10. JimmyM

    JimmyM Supporting Member

    Apr 11, 2005
    Apopka, FL
    Endorsing: Ampeg Amps, EMG Pickups
    Well Ken, you're fortunate that you don't rely on music to make a living and have a little more leeway than the rest to pick and choose. Your average club gig goes 4 hours, sometimes 5. When you get into conventions and backup gigs, those usually last 2-3 hours, but almost all clubs I've played want 4 hours at least. I try to avoid clubs like the plague because of the hours, but now and then I play one if it pays.

    BTW, I worked with Joey Dee and the Starliters last week and their bassist had one of your sunburst 5-string J style basses. That thing was badass, and I don't even like 5-strings! Sounded and played as good as it looks, too. If I hadn't sworn off ever buying another electric bass, I'd like to score me a 4-banger. Oh, and that gig I only had to do 2 half hour sets ;)
     
  11. winston

    winston Supporting Member

    May 2, 2000
    Berkeley, CA
    On Father's Day I played a 6 hour jazz gig with a pianist at a hotel. We took breaks as needed and raided the tasty buffet, but man--it was a workout, especially the last hour. Considering I couldn't play for 20 minutes straight when I started DB 2 years ago I was proud of myself.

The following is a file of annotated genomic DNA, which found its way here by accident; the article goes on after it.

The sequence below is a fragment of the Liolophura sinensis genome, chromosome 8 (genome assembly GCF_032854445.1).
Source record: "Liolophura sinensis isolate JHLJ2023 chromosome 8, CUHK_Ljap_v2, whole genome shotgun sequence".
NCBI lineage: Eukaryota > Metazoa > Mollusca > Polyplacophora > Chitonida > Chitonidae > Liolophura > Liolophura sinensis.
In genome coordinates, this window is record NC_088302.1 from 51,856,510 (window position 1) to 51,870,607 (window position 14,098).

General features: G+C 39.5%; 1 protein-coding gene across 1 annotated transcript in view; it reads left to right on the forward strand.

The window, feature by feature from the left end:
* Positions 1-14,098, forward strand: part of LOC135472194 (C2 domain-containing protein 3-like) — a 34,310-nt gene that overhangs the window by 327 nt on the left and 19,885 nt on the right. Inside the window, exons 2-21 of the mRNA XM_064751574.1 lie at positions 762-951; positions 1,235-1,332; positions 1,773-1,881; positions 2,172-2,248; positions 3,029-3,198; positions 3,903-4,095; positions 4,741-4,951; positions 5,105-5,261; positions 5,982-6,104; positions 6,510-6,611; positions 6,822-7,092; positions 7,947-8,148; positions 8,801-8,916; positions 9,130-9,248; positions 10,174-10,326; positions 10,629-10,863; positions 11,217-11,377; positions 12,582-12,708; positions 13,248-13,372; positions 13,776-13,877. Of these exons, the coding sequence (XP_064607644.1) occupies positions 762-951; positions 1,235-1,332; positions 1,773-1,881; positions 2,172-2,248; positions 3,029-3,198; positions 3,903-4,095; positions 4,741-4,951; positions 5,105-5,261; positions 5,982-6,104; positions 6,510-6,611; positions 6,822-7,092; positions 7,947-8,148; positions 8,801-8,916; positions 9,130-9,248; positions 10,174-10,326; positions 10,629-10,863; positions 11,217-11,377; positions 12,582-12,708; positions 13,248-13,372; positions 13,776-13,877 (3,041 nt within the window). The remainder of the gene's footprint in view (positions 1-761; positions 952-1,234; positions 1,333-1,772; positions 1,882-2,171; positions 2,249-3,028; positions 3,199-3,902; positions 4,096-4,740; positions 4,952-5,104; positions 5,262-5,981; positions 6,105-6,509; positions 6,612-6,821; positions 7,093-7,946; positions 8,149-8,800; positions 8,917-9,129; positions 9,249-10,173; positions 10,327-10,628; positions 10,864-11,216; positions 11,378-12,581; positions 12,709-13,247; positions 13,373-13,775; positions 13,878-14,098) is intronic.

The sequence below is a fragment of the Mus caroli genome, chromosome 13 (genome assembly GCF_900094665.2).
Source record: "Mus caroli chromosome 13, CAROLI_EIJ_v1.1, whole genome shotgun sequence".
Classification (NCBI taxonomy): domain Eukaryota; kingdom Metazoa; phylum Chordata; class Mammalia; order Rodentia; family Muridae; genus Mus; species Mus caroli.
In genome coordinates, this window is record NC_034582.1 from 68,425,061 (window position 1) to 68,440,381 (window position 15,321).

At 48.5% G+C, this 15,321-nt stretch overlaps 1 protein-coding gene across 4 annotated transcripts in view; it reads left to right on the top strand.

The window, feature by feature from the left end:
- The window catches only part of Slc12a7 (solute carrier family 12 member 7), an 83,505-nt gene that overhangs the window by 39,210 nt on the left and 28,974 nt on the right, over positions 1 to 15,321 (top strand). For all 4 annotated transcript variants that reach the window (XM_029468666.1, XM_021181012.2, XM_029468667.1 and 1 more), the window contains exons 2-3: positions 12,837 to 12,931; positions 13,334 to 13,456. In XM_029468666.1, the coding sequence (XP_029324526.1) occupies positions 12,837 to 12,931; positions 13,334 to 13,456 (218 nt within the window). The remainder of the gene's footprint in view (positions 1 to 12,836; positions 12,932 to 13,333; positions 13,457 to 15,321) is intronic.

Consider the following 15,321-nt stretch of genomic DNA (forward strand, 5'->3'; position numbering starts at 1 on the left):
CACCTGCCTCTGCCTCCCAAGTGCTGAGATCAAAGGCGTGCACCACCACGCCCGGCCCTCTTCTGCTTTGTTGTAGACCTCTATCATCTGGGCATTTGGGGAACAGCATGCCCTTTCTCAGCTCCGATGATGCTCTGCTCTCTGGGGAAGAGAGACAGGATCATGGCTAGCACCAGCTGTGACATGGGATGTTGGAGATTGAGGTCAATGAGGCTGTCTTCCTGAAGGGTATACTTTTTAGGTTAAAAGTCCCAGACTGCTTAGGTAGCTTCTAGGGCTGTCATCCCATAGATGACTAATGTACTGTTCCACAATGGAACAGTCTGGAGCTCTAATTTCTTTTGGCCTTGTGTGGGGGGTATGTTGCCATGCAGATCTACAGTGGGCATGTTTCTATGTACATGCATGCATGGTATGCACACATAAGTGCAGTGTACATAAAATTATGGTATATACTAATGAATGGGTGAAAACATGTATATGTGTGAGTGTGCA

12. KSB - Ken Smith

    KSB - Ken Smith Banned Commercial User

    Mar 1, 2002
    Perkasie, PA USA
    Owner: Ken Smith Basses, Ltd.
    BTW, I worked for 20 years as a Bass player for a living before retiring to run my business. In 1969, I did my first club gig for about 9 weeks from 9pm to 3 am or 10pm to 4am depending on if we were the starting band. There were two bands in that club in NYC. Then, I worked in the Studios during the day, gave lessons between when possible, did Broadway Shows from 8-10 and then worked in a Club from 11pm-4am. Not all the time year round but had many monthes over a the years with 6-7 day schedules. I DO know what it is like to work these long hours but most of my gigs were shorter.